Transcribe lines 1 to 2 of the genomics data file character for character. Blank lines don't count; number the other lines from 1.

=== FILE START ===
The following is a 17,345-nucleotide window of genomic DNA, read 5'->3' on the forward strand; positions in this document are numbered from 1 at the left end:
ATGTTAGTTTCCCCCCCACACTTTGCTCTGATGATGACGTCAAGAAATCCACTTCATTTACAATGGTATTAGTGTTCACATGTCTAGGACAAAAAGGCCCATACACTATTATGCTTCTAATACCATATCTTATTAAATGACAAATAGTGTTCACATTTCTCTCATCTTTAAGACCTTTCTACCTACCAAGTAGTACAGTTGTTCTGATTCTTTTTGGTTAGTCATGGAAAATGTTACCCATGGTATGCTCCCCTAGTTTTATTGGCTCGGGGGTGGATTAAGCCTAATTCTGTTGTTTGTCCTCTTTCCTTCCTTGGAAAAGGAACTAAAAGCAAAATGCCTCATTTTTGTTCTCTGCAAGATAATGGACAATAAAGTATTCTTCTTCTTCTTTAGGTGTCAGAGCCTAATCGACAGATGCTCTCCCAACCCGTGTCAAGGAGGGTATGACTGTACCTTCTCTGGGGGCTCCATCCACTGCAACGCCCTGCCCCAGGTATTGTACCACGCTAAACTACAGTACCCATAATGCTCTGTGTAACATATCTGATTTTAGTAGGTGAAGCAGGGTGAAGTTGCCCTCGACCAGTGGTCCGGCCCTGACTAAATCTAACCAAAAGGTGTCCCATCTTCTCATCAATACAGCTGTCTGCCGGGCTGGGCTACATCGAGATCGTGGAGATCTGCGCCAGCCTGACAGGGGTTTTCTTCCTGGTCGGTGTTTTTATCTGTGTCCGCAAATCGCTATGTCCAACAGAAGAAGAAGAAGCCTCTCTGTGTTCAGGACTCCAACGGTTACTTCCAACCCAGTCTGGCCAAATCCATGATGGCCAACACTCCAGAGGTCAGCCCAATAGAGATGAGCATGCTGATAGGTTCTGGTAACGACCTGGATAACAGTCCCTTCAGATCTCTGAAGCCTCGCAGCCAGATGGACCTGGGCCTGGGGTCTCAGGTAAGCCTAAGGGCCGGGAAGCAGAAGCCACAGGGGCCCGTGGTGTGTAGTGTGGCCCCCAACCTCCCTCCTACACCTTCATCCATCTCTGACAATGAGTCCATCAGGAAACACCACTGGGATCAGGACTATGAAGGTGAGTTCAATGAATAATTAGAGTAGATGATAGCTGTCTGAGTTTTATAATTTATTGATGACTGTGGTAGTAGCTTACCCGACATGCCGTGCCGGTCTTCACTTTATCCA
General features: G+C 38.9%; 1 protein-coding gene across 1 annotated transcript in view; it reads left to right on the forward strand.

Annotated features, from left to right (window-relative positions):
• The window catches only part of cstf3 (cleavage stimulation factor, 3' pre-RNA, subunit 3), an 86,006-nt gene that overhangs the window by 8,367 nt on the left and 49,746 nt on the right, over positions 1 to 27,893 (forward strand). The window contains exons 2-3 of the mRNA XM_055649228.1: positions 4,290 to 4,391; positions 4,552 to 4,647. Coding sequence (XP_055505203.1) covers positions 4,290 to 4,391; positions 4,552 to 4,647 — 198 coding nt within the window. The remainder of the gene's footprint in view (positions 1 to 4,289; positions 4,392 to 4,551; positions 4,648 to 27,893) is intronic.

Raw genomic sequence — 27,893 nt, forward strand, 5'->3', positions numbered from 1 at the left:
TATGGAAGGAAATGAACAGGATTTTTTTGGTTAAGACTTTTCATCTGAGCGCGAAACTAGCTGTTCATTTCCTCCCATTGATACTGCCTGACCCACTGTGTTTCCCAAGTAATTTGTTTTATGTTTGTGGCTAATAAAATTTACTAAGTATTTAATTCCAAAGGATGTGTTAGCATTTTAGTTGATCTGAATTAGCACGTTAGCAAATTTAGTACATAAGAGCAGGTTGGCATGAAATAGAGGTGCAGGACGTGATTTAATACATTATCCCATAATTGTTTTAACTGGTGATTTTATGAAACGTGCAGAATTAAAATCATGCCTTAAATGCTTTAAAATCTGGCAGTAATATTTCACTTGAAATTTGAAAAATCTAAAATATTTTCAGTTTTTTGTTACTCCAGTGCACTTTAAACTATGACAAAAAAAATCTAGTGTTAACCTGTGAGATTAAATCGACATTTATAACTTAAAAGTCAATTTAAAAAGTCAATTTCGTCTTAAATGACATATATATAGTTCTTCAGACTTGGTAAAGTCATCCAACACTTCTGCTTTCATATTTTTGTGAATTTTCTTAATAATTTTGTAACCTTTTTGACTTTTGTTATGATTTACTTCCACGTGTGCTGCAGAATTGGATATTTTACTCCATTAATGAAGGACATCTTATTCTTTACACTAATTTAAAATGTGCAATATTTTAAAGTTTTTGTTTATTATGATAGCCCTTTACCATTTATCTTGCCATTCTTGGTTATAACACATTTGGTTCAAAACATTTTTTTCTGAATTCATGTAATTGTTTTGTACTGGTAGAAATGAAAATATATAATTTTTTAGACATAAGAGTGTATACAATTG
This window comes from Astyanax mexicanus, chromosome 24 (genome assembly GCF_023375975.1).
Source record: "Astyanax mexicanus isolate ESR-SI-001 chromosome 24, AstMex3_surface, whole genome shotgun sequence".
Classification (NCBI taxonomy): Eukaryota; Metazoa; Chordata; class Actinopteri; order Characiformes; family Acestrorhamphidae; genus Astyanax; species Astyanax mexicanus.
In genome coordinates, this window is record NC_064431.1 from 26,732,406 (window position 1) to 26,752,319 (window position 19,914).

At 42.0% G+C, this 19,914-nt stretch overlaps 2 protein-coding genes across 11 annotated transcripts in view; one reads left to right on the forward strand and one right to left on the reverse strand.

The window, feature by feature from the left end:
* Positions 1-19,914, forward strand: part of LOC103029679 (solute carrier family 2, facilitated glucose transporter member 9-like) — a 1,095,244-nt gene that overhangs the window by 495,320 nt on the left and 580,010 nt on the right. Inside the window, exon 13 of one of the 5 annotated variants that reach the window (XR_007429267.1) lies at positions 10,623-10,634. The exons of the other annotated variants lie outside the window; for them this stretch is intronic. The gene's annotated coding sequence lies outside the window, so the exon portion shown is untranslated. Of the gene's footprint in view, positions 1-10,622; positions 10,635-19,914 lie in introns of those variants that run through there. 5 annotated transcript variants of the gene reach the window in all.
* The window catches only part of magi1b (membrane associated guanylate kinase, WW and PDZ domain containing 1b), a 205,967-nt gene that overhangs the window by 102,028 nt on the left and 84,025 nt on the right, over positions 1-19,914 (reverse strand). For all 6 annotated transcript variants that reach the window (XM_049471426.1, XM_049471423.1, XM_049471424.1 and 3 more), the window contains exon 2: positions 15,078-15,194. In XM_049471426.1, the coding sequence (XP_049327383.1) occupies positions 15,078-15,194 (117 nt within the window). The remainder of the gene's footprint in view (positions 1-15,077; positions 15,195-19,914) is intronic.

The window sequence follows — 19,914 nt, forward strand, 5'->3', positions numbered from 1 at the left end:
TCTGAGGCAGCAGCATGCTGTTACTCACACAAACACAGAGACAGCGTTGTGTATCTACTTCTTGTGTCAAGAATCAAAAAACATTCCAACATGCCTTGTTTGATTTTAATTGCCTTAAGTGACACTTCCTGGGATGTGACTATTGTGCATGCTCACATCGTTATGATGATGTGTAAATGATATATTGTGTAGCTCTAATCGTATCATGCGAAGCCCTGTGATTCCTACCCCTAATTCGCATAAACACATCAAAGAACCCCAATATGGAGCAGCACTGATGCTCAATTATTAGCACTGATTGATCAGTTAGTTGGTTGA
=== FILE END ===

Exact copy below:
The following is a 17,345-nucleotide window of genomic DNA, read 5'->3' on the forward strand; positions in this document are numbered from 1 at the left end:
ATGTTAGTTTCCCCCCCACACTTTGCTCTGATGATGACGTCAAGAAATCCACTTCATTTACAATGGTATTAGTGTTCACATGTCTAGGACAAAAAGGCCCATACACTATTATGCTTCTAATACCATATCTTATTAAATGACAAATAGTGTTCACATTTCTCTCATCTTTAAGACCTTTCTACCTACCAAGTAGTACAGTTGTTCTGATTCTTTTTGGTTAGTCATGGAAAATGTTACCCATGGTATGCTCCCCTAGTTTTATTGGCTCGGGGGTGGATTAAGCCTAATTCTGTTGTTTGTCCTCTTTCCTTCCTTGGAAAAGGAACTAAAAGCAAAATGCCTCATTTTTGTTCTCTGCAAGATAATGGACAATAAAGTATTCTTCTTCTTCTTTAGGTGTCAGAGCCTAATCGACAGATGCTCTCCCAACCCGTGTCAAGGAGGGTATGACTGTACCTTCTCTGGGGGCTCCATCCACTGCAACGCCCTGCCCCAGGTATTGTACCACGCTAAACTACAGTACCCATAATGCTCTGTGTAACATATCTGATTTTAGTAGGTGAAGCAGGGTGAAGTTGCCCTCGACCAGTGGTCCGGCCCTGACTAAATCTAACCAAAAGGTGTCCCATCTTCTCATCAATACAGCTGTCTGCCGGGCTGGGCTACATCGAGATCGTGGAGATCTGCGCCAGCCTGACAGGGGTTTTCTTCCTGGTCGGTGTTTTTATCTGTGTCCGCAAATCGCTATGTCCAACAGAAGAAGAAGAAGCCTCTCTGTGTTCAGGACTCCAACGGTTACTTCCAACCCAGTCTGGCCAAATCCATGATGGCCAACACTCCAGAGGTCAGCCCAATAGAGATGAGCATGCTGATAGGTTCTGGTAACGACCTGGATAACAGTCCCTTCAGATCTCTGAAGCCTCGCAGCCAGATGGACCTGGGCCTGGGGTCTCAGGTAAGCCTAAGGGCCGGGAAGCAGAAGCCACAGGGGCCCGTGGTGTGTAGTGTGGCCCCCAACCTCCCTCCTACACCTTCATCCATCTCTGACAATGAGTCCATCAGGAAACACCACTGGGATCAGGACTATGAAGGTGAGTTCAATGAATAATTAGAGTAGATGATAGCTGTCTGAGTTTTATAATTTATTGATGACTGTGGTAGTAGCTTACCCGACATGCCGTGCCGGTCTTCACTTTATCCA